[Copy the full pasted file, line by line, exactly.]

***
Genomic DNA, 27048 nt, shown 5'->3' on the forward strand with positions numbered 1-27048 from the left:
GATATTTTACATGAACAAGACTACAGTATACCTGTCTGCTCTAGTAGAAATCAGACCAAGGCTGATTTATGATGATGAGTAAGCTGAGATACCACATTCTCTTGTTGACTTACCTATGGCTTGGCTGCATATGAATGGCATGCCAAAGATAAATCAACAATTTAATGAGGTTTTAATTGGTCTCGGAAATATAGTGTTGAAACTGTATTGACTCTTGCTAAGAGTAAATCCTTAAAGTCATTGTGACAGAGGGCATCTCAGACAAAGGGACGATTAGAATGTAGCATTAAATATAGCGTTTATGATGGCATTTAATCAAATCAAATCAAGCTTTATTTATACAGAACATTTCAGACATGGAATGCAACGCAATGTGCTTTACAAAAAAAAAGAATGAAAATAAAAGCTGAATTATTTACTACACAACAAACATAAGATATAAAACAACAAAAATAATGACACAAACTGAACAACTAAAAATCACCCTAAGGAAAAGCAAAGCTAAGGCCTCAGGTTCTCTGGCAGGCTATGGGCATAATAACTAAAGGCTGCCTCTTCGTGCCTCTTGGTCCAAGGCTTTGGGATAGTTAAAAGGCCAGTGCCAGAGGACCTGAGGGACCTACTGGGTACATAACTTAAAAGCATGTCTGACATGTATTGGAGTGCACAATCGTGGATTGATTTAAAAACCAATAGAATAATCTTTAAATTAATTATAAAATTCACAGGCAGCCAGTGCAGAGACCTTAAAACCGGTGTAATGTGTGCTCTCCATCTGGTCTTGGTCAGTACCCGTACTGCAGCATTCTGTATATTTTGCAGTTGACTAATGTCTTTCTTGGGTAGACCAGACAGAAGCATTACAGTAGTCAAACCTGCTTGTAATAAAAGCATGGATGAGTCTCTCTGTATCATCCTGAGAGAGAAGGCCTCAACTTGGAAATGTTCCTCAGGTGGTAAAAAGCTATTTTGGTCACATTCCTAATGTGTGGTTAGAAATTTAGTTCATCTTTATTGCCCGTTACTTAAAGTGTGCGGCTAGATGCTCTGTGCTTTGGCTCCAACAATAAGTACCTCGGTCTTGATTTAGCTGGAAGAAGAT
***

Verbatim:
Genomic DNA, 27048 nt, shown 5'->3' on the forward strand with positions numbered 1-27048 from the left:
GATATTTTACATGAACAAGACTACAGTATACCTGTCTGCTCTAGTAGAAATCAGACCAAGGCTGATTTATGATGATGAGTAAGCTGAGATACCACATTCTCTTGTTGACTTACCTATGGCTTGGCTGCATATGAATGGCATGCCAAAGATAAATCAACAATTTAATGAGGTTTTAATTGGTCTCGGAAATATAGTGTTGAAACTGTATTGACTCTTGCTAAGAGTAAATCCTTAAAGTCATTGTGACAGAGGGCATCTCAGACAAAGGGACGATTAGAATGTAGCATTAAATATAGCGTTTATGATGGCATTTAATCAAATCAAATCAAGCTTTATTTATACAGAACATTTCAGACATGGAATGCAACGCAATGTGCTTTACAAAAAAAAAGAATGAAAATAAAAGCTGAATTATTTACTACACAACAAACATAAGATATAAAACAACAAAAATAATGACACAAACTGAACAACTAAAAATCACCCTAAGGAAAAGCAAAGCTAAGGCCTCAGGTTCTCTGGCAGGCTATGGGCATAATAACTAAAGGCTGCCTCTTCGTGCCTCTTGGTCCAAGGCTTTGGGATAGTTAAAAGGCCAGTGCCAGAGGACCTGAGGGACCTACTGGGTACATAACTTAAAAGCATGTCTGACATGTATTGGAGTGCACAATCGTGGATTGATTTAAAAACCAATAGAATAATCTTTAAATTAATTATAAAATTCACAGGCAGCCAGTGCAGAGACCTTAAAACCGGTGTAATGTGTGCTCTCCATCTGGTCTTGGTCAGTACCCGTACTGCAGCATTCTGTATATTTTGCAGTTGACTAATGTCTTTCTTGGGTAGACCAGACAGAAGCATTACAGTAGTCAAACCTGCTTGTAATAAAAGCATGGATGAGTCTCTCTGTATCATCCTGAGAGAGAAGGCCTCAACTTGGAAATGTTCCTCAGGTGGTAAAAAGCTATTTTGGTCACATTCCTAATGTGTGGTTAGAAATTTAGTTCATCTTTATTGCCCGTTACTTAAAGTGTGCGGCTAGATGCTCTGTGCTTTGGCTCCAACAATAAGTACCTCGGTCTTGATTTAGCTGGAAGAAGAT